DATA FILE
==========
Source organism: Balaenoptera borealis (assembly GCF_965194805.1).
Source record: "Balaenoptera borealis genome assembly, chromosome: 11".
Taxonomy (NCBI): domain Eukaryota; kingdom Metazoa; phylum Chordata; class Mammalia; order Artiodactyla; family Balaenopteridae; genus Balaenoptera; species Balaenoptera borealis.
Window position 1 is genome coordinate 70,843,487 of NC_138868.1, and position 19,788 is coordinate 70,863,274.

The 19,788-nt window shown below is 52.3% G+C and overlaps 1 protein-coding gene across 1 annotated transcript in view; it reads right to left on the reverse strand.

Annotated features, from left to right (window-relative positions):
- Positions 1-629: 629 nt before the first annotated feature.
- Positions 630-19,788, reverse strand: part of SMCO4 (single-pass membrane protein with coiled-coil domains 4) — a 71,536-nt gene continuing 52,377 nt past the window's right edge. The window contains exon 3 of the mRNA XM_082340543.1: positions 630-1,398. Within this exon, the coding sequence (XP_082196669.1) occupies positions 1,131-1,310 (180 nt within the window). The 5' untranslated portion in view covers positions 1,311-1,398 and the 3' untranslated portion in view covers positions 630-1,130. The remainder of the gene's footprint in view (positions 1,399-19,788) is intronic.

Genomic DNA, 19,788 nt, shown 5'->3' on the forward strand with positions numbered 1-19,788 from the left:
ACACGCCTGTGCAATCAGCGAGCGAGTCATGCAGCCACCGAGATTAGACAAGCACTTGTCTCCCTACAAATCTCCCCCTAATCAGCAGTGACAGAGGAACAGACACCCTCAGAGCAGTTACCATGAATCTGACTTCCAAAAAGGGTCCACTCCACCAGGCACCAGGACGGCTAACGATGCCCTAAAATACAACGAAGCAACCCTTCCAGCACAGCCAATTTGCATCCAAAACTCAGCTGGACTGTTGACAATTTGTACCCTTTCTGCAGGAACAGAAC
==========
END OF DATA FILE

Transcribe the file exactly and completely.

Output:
Source organism: Balaenoptera borealis (assembly GCF_965194805.1).
Source record: "Balaenoptera borealis genome assembly, chromosome: 11".
Taxonomy (NCBI): domain Eukaryota; kingdom Metazoa; phylum Chordata; class Mammalia; order Artiodactyla; family Balaenopteridae; genus Balaenoptera; species Balaenoptera borealis.
Window position 1 is genome coordinate 70,843,487 of NC_138868.1, and position 19,788 is coordinate 70,863,274.

The 19,788-nt window shown below is 52.3% G+C and overlaps 1 protein-coding gene across 1 annotated transcript in view; it reads right to left on the reverse strand.

Annotated features, from left to right (window-relative positions):
- Positions 1-629: 629 nt before the first annotated feature.
- Positions 630-19,788, reverse strand: part of SMCO4 (single-pass membrane protein with coiled-coil domains 4) — a 71,536-nt gene continuing 52,377 nt past the window's right edge. The window contains exon 3 of the mRNA XM_082340543.1: positions 630-1,398. Within this exon, the coding sequence (XP_082196669.1) occupies positions 1,131-1,310 (180 nt within the window). The 5' untranslated portion in view covers positions 1,311-1,398 and the 3' untranslated portion in view covers positions 630-1,130. The remainder of the gene's footprint in view (positions 1,399-19,788) is intronic.

Genomic DNA, 19,788 nt, shown 5'->3' on the forward strand with positions numbered 1-19,788 from the left:
ACACGCCTGTGCAATCAGCGAGCGAGTCATGCAGCCACCGAGATTAGACAAGCACTTGTCTCCCTACAAATCTCCCCCTAATCAGCAGTGACAGAGGAACAGACACCCTCAGAGCAGTTACCATGAATCTGACTTCCAAAAAGGGTCCACTCCACCAGGCACCAGGACGGCTAACGATGCCCTAAAATACAACGAAGCAACCCTTCCAGCACAGCCAATTTGCATCCAAAACTCAGCTGGACTGTTGACAATTTGTACCCTTTCTGCAGGAACAGAAC